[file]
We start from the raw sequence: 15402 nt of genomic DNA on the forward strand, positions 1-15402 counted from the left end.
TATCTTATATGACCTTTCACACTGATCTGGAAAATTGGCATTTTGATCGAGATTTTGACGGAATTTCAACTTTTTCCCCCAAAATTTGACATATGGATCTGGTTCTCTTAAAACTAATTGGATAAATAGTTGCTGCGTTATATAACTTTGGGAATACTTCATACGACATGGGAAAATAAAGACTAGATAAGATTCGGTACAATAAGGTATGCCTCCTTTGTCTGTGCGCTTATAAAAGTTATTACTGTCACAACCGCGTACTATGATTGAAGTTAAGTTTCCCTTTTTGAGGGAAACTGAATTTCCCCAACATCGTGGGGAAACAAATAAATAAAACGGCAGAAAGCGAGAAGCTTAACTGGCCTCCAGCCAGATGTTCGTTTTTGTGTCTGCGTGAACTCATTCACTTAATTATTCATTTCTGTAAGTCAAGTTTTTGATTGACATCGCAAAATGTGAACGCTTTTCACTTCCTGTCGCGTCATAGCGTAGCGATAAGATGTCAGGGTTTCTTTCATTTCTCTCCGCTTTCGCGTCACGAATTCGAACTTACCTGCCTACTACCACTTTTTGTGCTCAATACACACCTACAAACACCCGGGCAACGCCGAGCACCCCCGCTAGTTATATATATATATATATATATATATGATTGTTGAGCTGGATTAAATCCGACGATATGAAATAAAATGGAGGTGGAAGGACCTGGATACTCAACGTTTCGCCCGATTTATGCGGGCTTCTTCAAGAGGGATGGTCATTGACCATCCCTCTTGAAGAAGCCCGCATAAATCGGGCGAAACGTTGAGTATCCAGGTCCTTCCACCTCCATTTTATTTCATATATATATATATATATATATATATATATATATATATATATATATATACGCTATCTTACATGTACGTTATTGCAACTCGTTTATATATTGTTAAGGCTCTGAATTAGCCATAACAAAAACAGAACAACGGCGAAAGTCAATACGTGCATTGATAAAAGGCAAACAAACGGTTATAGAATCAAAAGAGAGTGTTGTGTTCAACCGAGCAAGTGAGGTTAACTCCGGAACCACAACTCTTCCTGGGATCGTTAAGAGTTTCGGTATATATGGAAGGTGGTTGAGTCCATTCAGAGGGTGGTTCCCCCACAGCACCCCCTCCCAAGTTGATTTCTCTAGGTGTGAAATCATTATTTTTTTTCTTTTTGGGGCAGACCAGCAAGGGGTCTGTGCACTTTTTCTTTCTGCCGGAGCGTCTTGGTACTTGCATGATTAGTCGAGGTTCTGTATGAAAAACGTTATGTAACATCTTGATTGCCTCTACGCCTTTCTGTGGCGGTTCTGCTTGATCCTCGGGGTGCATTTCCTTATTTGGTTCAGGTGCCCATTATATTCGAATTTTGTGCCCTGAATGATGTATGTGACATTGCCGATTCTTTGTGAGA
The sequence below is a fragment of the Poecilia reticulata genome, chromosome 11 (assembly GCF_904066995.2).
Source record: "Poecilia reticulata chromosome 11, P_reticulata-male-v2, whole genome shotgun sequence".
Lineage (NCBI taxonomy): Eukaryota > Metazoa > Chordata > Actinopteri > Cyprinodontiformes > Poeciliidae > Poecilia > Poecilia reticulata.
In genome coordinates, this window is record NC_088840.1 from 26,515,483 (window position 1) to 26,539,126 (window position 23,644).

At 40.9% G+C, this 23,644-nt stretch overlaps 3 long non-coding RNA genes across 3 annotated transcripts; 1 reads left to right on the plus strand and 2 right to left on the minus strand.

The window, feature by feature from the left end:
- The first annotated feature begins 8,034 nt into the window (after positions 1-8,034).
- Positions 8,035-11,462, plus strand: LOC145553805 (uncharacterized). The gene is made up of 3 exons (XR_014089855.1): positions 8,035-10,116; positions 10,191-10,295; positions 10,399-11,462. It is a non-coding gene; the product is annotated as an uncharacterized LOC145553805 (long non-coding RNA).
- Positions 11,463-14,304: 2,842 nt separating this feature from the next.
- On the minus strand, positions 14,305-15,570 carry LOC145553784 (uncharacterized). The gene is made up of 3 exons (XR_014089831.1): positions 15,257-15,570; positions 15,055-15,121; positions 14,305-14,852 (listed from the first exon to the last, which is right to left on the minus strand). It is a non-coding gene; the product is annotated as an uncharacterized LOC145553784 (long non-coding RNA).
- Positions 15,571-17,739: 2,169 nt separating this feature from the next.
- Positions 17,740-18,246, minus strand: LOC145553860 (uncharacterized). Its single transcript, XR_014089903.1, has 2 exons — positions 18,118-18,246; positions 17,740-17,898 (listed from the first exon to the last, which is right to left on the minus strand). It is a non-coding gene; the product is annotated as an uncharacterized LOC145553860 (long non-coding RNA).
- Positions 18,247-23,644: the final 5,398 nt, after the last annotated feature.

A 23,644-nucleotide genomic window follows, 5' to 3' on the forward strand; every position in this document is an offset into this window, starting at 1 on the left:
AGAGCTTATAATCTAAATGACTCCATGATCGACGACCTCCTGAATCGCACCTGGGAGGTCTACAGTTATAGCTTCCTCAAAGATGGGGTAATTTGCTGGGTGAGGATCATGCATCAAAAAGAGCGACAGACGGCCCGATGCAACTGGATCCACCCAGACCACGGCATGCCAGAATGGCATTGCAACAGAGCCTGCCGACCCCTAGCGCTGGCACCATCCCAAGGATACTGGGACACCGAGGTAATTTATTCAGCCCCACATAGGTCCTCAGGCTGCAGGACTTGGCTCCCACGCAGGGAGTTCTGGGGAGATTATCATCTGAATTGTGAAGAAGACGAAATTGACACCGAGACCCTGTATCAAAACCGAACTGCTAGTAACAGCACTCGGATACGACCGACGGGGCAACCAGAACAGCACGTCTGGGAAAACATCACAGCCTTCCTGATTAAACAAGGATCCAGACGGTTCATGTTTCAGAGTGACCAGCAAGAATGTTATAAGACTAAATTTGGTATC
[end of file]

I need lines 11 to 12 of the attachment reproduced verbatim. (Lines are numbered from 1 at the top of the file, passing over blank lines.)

- Positions 11,463-14,304: 2,842 nt separating this feature from the next.
- On the minus strand, positions 14,305-15,570 carry LOC145553784 (uncharacterized). The gene is made up of 3 exons (XR_014089831.1): positions 15,257-15,570; positions 15,055-15,121; positions 14,305-14,852 (listed from the first exon to the last, which is right to left on the minus strand). It is a non-coding gene; the product is annotated as an uncharacterized LOC145553784 (long non-coding RNA).